Facebook Inc. (NASDAQ:FB), which has its Photo Tag Suggest feature on its user pages – where people who post photos on the social-networking site can “tag,” or identify, different people in photos and send notifications to those identified, is once again being investigated by German authorities due to privacy concerns. This is a re-opening of an investigation that started in the summer of 2011, and it involves the use of facial recognition technology.
Hamburg, Germany, data-protection commissioner Johannes Caspar announced the re-opening of the investigation, which is responding to charges that Facebook Inc. (NASDAQ:FB) has been illegally compiling a photographic database of users without consent. Under European data protection law, users must give their explicit consent to allow a company to compile such a database. Caspar said he was forced to re-open the investigation due to a lack of cooperation from Facebook.
“We have no other option but to reopen our investigation,” Caspar said. “We have met repeatedly with Facebook but have not been able to get their cooperation on this issue, which has grave implications for personal data.”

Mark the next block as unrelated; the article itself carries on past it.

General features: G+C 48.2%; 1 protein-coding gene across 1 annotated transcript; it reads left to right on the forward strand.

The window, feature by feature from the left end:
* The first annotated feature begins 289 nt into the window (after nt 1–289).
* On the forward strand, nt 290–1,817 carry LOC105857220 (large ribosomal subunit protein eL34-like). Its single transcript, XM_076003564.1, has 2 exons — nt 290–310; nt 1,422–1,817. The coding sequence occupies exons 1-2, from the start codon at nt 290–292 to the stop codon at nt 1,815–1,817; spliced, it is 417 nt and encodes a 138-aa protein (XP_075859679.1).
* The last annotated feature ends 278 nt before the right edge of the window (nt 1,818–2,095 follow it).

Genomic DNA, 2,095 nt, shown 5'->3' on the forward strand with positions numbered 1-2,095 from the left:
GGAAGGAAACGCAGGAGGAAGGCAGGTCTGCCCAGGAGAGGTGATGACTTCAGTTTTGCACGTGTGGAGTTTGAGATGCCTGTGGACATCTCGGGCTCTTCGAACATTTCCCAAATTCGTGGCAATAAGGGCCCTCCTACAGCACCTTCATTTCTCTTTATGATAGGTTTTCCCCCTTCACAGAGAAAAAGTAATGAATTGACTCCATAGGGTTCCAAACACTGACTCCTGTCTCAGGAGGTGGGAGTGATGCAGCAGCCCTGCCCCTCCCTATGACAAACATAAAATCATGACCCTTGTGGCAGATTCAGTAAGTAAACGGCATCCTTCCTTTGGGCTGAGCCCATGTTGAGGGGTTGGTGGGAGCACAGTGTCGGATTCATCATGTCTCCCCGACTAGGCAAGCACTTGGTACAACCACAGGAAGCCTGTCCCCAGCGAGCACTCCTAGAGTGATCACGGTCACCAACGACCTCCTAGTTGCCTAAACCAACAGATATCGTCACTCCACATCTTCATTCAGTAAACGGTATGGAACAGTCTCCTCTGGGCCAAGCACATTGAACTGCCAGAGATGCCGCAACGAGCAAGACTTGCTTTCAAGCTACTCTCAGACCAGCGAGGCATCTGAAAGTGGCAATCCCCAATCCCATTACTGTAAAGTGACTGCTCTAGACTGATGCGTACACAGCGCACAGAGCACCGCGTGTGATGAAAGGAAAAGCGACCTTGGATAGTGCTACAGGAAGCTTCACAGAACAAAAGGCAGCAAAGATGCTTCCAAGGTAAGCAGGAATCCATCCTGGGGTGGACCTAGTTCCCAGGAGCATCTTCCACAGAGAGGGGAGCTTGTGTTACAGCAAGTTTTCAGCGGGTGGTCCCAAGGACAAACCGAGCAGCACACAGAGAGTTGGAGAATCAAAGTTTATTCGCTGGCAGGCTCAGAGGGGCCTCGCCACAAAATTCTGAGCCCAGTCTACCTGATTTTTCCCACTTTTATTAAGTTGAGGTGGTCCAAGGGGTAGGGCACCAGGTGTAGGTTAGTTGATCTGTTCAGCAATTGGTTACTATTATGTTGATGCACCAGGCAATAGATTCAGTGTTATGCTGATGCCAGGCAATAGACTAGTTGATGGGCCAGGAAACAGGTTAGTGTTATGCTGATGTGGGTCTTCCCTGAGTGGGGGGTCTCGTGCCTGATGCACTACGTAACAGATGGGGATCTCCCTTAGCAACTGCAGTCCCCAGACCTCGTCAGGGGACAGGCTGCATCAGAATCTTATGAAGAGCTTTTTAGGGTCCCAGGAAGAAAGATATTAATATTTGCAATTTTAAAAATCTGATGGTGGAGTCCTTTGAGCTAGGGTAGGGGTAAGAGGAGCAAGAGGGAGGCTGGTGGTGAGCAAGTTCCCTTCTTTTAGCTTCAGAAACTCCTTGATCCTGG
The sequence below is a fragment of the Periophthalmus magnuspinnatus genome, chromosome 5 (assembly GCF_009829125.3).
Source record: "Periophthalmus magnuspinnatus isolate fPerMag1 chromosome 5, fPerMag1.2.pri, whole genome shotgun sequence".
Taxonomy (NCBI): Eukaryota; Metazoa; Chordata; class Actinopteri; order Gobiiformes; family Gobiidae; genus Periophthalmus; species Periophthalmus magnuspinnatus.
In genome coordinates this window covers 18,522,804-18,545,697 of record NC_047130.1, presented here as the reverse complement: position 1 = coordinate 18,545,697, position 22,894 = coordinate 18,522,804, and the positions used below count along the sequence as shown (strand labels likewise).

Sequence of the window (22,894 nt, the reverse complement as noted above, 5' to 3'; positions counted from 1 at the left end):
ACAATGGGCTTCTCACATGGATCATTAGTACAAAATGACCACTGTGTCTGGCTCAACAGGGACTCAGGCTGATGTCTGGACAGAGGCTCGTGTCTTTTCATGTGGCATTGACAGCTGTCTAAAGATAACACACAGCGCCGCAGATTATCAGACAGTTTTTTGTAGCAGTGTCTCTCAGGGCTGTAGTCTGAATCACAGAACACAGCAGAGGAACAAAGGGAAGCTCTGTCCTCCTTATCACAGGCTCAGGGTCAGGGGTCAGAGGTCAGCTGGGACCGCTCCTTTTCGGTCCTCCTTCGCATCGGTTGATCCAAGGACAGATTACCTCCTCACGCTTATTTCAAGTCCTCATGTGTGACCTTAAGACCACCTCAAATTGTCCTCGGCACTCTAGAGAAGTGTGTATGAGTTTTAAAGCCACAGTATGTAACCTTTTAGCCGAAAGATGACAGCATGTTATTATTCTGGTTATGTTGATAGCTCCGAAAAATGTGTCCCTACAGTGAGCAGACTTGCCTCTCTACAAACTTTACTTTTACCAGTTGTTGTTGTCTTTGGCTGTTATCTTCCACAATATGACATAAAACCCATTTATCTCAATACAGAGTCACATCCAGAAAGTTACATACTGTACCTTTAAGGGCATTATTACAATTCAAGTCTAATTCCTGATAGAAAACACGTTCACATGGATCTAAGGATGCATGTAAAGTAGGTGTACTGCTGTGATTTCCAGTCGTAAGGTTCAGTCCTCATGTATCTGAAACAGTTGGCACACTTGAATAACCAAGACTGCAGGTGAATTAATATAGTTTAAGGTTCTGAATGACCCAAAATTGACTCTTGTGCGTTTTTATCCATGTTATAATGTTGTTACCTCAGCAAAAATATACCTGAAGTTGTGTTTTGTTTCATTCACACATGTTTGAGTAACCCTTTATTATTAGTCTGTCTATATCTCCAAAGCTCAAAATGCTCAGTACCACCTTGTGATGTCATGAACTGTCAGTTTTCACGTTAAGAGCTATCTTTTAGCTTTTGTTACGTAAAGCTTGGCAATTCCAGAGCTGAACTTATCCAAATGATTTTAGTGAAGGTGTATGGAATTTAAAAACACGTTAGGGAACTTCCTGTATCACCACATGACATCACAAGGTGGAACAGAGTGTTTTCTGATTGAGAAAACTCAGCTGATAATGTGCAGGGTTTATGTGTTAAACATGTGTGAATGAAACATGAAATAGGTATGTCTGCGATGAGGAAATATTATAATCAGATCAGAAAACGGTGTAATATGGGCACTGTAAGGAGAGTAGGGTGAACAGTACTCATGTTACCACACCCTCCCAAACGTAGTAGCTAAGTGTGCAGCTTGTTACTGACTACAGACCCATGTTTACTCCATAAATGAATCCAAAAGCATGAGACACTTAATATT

“We believe that the Photo Tag Suggest feature on Facebook is fully compliant with E.U. data protection laws,” Facebook Inc. (NASDAQ:FB) posed in a statement. “During our continuous dialogue with our supervisory authority in Europe, the Office of the Irish Data Protection Commissioner, we agreed to develop a best practice solution to notify people on Facebook about Photo Tag Suggest.”
Gary Davis, Ireland deputy data protection commissioner, said the country is conducting a new audit of Facebook Inc. (NASDAQ:FB) privacy practices. The agency was in discussions with Facebook about this issue and said the discussions have been productive. Facebook agreed to suspend the tagging feature for all new European users of Facebook as of July 1, and the remaining active users are being worked out with the company. Irish officials say they’re hopeful to receive a consent agreement from Facebook for all European users of the site. Caspar said he expects to make a formal recommendation by the end of September.
The maximum fine Caspar could impose on Facebook Inc. (NASDAQ:FB) is about $30,000, and even that could be appealed through the German court system. “The fines are ridiculously small for a company the size of Facebook,” said Ulrich Börger, a Hamburg privacy lawyer with the U.S.-based law firm Latham & Watkins. “The most important thing for Facebook is the reputational risk.”
The risk seems to be pretty small for some investors, as hedge-fund manager George Soros was reported to play a stake in Facebook Inc. (NASDAQ:FB) just this week – a piece to add to this billionaire’s portfolio.